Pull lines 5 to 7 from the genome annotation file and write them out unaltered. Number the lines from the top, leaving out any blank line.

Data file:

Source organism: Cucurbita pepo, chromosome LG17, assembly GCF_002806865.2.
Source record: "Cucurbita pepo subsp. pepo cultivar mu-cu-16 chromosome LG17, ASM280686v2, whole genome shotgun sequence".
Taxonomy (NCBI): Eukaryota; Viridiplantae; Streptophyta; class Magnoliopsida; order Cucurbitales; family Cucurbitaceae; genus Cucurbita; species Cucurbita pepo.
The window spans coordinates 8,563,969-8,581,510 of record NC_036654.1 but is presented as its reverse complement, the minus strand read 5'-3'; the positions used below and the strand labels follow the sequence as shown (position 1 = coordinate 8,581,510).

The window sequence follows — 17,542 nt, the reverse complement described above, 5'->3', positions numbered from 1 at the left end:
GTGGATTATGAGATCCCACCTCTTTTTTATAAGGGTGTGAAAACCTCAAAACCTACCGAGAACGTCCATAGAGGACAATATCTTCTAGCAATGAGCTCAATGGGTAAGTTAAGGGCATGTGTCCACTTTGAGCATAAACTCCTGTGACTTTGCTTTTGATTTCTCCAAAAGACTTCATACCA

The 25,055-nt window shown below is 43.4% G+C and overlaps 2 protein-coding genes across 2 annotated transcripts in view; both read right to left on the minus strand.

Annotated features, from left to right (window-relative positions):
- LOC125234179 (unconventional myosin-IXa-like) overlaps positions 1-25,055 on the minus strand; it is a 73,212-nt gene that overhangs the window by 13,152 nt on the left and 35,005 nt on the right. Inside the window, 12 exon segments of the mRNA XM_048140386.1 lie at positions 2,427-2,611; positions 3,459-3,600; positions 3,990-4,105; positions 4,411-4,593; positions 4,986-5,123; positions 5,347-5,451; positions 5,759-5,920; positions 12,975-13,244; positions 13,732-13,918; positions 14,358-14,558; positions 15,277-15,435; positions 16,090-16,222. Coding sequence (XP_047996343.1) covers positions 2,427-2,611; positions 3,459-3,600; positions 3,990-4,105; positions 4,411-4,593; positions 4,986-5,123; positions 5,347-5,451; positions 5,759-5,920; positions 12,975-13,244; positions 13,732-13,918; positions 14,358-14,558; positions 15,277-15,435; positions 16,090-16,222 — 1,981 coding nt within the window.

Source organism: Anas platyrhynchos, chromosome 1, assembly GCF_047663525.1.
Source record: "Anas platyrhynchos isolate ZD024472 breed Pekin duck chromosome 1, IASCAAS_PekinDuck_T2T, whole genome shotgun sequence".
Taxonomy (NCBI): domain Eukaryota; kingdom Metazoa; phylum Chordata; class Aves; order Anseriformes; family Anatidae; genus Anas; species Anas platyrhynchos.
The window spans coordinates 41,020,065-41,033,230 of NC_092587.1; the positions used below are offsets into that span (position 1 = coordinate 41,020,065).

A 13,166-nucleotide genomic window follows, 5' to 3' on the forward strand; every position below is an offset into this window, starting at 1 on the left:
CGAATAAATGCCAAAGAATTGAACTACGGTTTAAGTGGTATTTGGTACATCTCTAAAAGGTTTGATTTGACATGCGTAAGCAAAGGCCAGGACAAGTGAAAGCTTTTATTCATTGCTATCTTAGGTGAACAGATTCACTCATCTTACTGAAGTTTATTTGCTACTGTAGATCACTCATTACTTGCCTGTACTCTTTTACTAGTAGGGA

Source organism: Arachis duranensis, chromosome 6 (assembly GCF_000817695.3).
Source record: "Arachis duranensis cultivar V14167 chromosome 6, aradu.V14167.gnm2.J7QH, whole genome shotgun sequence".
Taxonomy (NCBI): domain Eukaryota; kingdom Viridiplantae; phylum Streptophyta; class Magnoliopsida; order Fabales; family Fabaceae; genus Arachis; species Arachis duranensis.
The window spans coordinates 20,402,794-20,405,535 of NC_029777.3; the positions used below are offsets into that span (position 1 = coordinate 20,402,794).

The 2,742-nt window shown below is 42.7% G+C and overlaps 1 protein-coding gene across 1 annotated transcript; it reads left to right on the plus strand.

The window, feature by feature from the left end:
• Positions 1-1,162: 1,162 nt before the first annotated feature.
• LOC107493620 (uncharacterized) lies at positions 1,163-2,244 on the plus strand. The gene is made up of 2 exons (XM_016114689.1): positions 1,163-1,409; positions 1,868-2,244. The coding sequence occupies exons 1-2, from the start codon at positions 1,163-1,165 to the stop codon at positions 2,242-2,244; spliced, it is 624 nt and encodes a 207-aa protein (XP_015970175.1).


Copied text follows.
The window sequence follows — 17,542 nt, the reverse complement described above, 5'->3', positions numbered from 1 at the left end:
GTGGATTATGAGATCCCACCTCTTTTTTATAAGGGTGTGAAAACCTCAAAACCTACCGAGAACGTCCATAGAGGACAATATCTTCTAGCAATGAGCTCAATGGGTAAGTTAAGGGCATGTGTCCACTTTGAGCATAAACTCCTGTGACTTTGCTTTTGATTTCTCCAAAAGACTTCATACCA

The 25,055-nt window shown below is 43.4% G+C and overlaps 2 protein-coding genes across 2 annotated transcripts in view; both read right to left on the minus strand.